We’ve all been there! After the “high” of your first boxing classes, the beginner excitement dies down and you start noticing all your deficiencies. But don’t give up now! Get the beginner mistakes resolved and you’ll be holding your own against the “intermediate” guys in no time!

Too much upper body focus

All body movements should use your upper and lower body!
Punches will require leg movements. Small head movements will require small twitches in your hips and knees. Footwork will require upper body movement. Think about it…how weird would it feel to run without moving your arms? Or how about swimming using only arms but not legs? It just doesn’t feel right!

Not using the eyes

Beginners have a huge problem with using their eyes because they don’t feel comfortable! You have to train your eyes to see punches. We flinch and brace ourselves when we sense danger. Our eyes then close as a way of protecting ourselves. Unfortunately, in boxing, that instinct is counter-intuitive and doesn’t help at all. The more you’re being attacked, the more your eyes should be open to help you negate the attacks. A way to improve this is to shadowbox with a partner. Both of you are “shadowbox-sparring” from a slight distance so no punches ever land. Make sure you practice at super slow speeds as well so you can really see the entire movement of the punch.

Training faster than they can handle

Respect your level! It’s common nature for people to want to be better and to want to rush their way there. Training fast will help you learn fast and get better quicker, right? Unfortunately, no. It doesn’t help you develop intelligent reflexes and to think faster. Work on beginner techniques at beginner intensity. Stay there until you’re absolutely comfortable. Then speed things up a bit, make it a little more challenging. But only a little.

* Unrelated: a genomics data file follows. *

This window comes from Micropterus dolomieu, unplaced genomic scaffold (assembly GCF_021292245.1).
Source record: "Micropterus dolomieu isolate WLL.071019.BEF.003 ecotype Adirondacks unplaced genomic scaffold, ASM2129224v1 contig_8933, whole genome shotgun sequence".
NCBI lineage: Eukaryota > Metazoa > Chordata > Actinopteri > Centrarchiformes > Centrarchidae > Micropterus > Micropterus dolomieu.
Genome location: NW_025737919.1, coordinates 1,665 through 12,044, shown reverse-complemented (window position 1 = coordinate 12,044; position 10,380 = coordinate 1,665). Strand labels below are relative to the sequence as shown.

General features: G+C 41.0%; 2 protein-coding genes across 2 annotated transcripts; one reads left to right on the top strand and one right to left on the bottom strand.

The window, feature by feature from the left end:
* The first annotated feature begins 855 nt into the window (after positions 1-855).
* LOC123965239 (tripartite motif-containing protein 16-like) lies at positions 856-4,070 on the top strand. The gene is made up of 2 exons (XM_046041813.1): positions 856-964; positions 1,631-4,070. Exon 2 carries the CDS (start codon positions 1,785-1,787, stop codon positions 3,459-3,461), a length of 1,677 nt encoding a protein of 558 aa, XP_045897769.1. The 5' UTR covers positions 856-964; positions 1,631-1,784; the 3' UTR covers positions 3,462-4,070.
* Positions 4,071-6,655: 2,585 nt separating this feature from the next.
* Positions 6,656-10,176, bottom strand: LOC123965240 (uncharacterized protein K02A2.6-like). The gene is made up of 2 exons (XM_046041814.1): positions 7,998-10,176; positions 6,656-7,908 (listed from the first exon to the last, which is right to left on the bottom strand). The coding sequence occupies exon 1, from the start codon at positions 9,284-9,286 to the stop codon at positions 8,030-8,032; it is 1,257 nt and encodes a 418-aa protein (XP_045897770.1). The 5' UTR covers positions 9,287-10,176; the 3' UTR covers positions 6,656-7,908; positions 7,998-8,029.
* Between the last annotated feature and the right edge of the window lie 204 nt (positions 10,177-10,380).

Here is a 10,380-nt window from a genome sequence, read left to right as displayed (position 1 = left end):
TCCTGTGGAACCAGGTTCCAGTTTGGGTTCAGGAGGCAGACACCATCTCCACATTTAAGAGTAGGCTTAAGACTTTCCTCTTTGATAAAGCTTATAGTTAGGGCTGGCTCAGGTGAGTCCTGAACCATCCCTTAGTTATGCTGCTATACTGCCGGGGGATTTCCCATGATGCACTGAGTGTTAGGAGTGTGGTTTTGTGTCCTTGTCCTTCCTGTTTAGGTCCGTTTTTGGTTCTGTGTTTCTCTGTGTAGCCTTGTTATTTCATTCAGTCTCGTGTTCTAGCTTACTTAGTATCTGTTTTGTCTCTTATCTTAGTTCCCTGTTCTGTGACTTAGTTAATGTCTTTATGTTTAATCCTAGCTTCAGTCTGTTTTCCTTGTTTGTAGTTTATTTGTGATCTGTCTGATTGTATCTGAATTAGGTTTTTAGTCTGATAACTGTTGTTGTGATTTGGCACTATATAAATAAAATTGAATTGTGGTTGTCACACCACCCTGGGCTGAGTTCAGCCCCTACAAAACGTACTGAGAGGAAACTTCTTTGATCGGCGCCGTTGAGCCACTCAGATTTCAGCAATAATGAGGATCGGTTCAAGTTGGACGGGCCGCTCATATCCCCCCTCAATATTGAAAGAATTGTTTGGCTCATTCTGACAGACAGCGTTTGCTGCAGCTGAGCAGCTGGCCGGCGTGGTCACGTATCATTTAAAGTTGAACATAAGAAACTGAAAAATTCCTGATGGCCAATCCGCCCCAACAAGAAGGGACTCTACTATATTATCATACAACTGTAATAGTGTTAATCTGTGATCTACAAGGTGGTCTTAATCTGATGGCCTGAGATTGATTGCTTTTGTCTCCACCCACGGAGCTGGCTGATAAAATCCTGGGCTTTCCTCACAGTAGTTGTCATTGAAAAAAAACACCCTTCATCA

Always forcing instead of feeling

Beginners lack the common sense of only doing what feels right. They will try to force all movements from all positions without any regard to how it feels. They’ll throw jabs that hurt their elbows. Or punch or move around in ways that lose balance. They aren’t sensitive to their body or the situation in front of them. Being able to read the situation in front of you takes time, experience, and maturity. These are things beginners don’t yet have but need to work on. So try not to force, but try to listen to your body.

Not using the jab

The jab is everything! Many fighters rely on their right hand and left hook or other big punches. But the problem is none of those punches have the speed or reach that the jab has. Go back to really perfecting that jab. It doesn’t mean putting more muscle into it or trying to turn it into a left cross. You have to learn how to make one tiny little effortless movement lightning fast and powerful at the same time. This little skill alone will do wonders for your boxing ability.

Who’s joining us for our boxing class tonight…? 🥊🥊🤗